Big Byte | Analytics: The mad rush for meaning

By Richard Parcia

richard parcia

I’ve had enough. Every person in IT circles keep invoking this word. Aside from the sexy terminologies like Internet of Things (IoT) or Digital Transformation, no word has gotten so much bastardization in the last five years or so as the word analytics. From vendors to CEOs to HR folks, everyone is invoking the word when the topic of the “Future of IT” is brought up.

Frankly, I don’t mind it when it is mentioned by some business owners I know. In fact, I also share their enthusiasm. One prominent businessman friend of mine had it as a topic in one of our conversations and it was a pleasure to discuss with him the potential of the field.

Aside from imagining what it can bring, the gentleman knows his hard math. If there is such a thing as a credible conversation, it was accurately one of those.

However, when it is conjured by those who are obviously trying to sell a product or worn up in their sleeves by IT social circle butterflies, it can be amusing to the point of irritation. It used be pure amusement. It slowly got converted in a wry smile and one raised eyebrow. Nowadays, it’s irritating.

Some months ago, I was featured in a magazine published by one of our major telcos. I appreciated the opportunity, and was tickled by the thought of getting my mug published on a glossy material. The topic was analytics and I tried to explain to the interviewer what is it all about and the future of it.

The story that was published later on didn’t really capture the essence of what I was saying (I sounded like a duffus). In fairness to them, they did give me editorial latitude (truth is, I was so busy to read it before I said “go”).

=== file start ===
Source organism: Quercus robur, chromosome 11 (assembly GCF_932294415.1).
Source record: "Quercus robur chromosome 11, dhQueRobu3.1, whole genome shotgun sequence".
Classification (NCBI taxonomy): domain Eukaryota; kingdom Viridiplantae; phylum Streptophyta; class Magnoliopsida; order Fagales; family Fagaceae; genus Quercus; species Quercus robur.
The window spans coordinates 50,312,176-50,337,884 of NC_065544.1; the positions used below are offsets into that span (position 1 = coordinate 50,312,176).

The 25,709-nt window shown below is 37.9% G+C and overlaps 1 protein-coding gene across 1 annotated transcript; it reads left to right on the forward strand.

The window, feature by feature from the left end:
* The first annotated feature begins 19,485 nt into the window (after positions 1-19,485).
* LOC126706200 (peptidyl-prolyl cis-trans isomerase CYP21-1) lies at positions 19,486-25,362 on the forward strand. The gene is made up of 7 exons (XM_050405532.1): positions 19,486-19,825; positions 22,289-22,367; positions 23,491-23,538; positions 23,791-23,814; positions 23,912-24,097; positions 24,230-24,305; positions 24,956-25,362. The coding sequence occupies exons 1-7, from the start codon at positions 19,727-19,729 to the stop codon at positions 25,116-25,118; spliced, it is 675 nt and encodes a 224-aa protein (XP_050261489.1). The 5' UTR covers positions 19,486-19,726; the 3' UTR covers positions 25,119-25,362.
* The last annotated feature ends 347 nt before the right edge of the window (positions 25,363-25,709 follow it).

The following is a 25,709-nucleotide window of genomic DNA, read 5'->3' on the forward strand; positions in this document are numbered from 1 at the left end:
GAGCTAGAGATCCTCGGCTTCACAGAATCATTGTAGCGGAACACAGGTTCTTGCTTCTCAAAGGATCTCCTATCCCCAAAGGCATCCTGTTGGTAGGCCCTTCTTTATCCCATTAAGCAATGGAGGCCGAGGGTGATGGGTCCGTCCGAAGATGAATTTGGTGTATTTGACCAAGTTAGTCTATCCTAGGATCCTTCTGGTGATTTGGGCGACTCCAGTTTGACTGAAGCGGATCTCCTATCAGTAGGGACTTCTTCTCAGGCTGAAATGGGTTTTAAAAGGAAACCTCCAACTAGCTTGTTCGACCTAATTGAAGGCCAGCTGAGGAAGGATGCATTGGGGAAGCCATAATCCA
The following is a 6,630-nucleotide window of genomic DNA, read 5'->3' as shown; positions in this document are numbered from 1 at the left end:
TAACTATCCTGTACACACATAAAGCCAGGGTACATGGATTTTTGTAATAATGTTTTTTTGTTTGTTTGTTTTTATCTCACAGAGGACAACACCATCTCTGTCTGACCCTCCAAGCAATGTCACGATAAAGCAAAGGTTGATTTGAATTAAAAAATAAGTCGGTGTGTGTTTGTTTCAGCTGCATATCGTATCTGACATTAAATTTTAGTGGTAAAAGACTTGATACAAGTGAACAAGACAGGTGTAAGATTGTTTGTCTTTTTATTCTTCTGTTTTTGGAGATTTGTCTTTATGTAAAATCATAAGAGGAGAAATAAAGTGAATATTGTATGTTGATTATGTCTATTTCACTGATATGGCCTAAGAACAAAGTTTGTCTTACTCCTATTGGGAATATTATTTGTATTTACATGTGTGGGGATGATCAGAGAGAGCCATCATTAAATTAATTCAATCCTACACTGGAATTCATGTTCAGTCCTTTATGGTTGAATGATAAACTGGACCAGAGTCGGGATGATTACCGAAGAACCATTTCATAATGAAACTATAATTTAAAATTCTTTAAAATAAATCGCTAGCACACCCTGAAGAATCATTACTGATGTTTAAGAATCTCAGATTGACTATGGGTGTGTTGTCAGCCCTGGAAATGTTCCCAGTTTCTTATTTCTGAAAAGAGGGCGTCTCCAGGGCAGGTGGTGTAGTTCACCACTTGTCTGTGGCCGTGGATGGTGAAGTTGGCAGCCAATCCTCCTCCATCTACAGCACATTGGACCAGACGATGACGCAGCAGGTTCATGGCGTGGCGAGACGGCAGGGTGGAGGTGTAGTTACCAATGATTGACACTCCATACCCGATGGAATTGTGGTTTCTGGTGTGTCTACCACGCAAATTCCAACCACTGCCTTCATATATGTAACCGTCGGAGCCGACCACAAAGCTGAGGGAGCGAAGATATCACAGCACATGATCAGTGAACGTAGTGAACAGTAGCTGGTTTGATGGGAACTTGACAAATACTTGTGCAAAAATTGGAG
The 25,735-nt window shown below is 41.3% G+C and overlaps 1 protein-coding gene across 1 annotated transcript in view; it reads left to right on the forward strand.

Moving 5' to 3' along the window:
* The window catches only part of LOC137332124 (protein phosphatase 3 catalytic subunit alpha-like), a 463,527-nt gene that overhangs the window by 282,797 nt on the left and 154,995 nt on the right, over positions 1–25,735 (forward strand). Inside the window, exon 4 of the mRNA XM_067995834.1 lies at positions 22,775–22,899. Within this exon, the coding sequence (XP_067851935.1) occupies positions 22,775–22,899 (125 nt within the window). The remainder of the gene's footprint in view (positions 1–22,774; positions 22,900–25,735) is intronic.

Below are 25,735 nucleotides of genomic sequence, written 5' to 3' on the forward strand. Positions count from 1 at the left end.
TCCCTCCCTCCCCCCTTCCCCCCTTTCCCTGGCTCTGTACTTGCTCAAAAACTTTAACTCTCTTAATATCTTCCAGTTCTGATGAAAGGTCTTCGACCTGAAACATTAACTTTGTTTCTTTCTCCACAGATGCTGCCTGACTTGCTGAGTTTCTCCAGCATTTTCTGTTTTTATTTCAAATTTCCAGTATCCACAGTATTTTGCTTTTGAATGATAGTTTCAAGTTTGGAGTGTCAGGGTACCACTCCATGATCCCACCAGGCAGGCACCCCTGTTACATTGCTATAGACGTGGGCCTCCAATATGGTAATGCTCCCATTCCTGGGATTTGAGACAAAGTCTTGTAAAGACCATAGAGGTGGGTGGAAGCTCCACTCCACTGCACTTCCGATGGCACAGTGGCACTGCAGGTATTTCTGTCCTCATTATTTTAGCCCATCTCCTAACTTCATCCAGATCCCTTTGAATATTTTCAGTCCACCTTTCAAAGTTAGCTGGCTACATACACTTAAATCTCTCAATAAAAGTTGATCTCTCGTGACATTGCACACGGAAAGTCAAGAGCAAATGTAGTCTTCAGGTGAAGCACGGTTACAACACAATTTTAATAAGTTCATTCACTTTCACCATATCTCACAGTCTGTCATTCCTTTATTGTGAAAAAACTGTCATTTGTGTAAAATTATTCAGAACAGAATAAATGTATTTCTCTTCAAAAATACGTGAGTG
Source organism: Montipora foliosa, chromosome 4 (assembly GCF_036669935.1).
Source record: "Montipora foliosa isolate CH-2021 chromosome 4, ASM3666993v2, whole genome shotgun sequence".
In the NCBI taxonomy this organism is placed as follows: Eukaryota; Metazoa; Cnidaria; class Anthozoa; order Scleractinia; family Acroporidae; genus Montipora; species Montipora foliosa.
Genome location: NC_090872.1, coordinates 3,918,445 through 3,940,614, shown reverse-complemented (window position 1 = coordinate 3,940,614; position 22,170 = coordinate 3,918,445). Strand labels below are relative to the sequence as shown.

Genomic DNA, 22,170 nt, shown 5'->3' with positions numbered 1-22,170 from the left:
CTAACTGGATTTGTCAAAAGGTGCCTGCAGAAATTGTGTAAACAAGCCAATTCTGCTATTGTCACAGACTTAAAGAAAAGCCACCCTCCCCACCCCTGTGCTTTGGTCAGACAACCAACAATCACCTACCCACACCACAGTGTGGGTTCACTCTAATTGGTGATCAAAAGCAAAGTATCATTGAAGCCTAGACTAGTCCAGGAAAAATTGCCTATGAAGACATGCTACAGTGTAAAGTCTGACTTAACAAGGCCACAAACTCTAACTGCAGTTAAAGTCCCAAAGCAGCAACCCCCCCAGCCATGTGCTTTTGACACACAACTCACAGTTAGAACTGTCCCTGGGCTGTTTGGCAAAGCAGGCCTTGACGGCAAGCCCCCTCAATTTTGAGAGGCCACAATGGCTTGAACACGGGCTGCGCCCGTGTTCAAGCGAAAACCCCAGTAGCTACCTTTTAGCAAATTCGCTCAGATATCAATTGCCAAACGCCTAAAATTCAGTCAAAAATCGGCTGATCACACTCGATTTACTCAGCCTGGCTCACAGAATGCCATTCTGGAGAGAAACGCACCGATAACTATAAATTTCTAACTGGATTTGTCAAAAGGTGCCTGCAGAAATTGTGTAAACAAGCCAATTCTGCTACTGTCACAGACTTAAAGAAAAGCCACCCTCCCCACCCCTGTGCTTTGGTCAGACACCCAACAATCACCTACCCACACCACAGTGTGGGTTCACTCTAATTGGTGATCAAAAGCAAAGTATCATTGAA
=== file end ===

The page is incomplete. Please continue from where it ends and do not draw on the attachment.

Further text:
Looking back, I realized that the reason why the editors of that magazine didn’t capture what I said was due to the fact that they themselves hardly knew anything about the topic. They know it’s the “in thing”. But I suspect their only knowledge of the topic was due to Google.

Allow me to straighten things. First of all, let me state it: Analytics is NOT new.

Analytics as a field has been around for decades. My first foray into it was in the late ‘90s when I was a graduate student under the tutelage of Dr. Santiago M. Alviar of UP Los Banos.

It wasn’t a deliberate discovery. While I was writing my thesis for my MBA, I was practically penniless and couldn’t afford to pay a statistician to do my data analysis. So my strategy was to get one of the best in the field, thinking that he would it for me — or so I thought.

It didn’t work the way I planned it. Instead of doing the analysis, Dr. Alviar told me to study it on my own, and since I was a full-time assistant instructor at that time in a local college, he practically ordered me to volunteer myself to teach the subject matter because he believed that “if you want to master something, teach it.”